The consumer price index (CPI) last month rose 0.6 percent from the previous month and 7.5 percent from a year earlier, the largest 12-month increase since June 1982.
U.S. consumer prices in January continued to rise at the fastest annual pace in almost 40 years, the U.S. Labor Department reported on Thursday, raising the prospect of a tighter monetary policy by the Federal Reserve.
The consumer price index (CPI) last month rose 0.6 percent from the previous month and 7.5 percent from a year earlier, the largest 12-month increase since June 1982, according to the department's Bureau of Labor Statistics. The latest data marked a new high after the CPI in December rose 0.5 percent from the previous month and 7.0 percent from a year earlier.
The so-called core CPI, which excludes food and energy, rose 6.0 percent over the last 12 months, up from 5.5 percent over the 12 months ending December, the report showed. The energy index rose 27.0 percent over the last year and the food index increased 7.0 percent.
The inflation data came one day after a senior Fed official said it will be appropriate for the U.S. Federal Reserve to raise interest rates at a faster pace than in the last tightening cycle due to higher inflation.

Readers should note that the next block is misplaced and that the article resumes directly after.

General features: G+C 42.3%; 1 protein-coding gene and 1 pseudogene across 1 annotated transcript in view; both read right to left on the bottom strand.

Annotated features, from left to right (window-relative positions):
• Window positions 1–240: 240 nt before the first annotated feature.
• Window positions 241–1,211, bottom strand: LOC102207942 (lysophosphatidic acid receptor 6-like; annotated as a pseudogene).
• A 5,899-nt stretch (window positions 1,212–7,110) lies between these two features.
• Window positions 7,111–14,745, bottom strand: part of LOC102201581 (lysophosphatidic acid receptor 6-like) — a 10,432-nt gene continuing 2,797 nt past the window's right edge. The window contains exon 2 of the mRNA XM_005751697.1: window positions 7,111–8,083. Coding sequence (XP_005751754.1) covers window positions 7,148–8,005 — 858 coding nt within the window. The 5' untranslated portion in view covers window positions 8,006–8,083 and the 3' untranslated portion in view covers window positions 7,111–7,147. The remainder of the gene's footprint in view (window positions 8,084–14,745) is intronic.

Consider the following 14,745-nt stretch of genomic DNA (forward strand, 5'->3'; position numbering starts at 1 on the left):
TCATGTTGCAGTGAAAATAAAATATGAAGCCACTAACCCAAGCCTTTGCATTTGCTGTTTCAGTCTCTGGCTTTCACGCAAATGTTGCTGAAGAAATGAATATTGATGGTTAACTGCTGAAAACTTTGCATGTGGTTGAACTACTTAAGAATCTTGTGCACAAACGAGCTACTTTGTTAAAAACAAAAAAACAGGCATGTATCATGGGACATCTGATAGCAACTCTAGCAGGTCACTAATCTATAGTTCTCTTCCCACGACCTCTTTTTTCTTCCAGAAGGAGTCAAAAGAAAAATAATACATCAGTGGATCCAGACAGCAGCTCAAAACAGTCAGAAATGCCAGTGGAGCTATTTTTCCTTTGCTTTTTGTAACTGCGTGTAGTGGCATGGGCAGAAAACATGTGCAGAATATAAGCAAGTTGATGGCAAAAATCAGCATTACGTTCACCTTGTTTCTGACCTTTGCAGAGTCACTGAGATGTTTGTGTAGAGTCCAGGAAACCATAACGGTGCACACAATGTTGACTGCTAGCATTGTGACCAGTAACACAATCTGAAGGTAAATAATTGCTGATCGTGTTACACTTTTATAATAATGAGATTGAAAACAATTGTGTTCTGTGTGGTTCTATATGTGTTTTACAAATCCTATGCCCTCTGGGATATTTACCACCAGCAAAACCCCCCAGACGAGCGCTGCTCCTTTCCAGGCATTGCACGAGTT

"This time, I anticipate that it will be appropriate to move the funds rate up at a faster pace because inflation is considerably higher and labor markets are much tighter than in 2015," said Federal Reserve Bank of Cleveland President Loretta Mester.
Her remarks came after the Fed signaled last month that it is ready to begin a series of interest-rate hikes in March to combat surging inflation as it exits from the ultra-loose monetary policy enacted at the start of the COVID-19 pandemic.
Also on Thursday, the U.S. Labor Department reported that initial jobless claims fell by 16,000 to reach 223,000 last week, dropping for the third week in a row after hitting a three-month high amid the Omicron surge.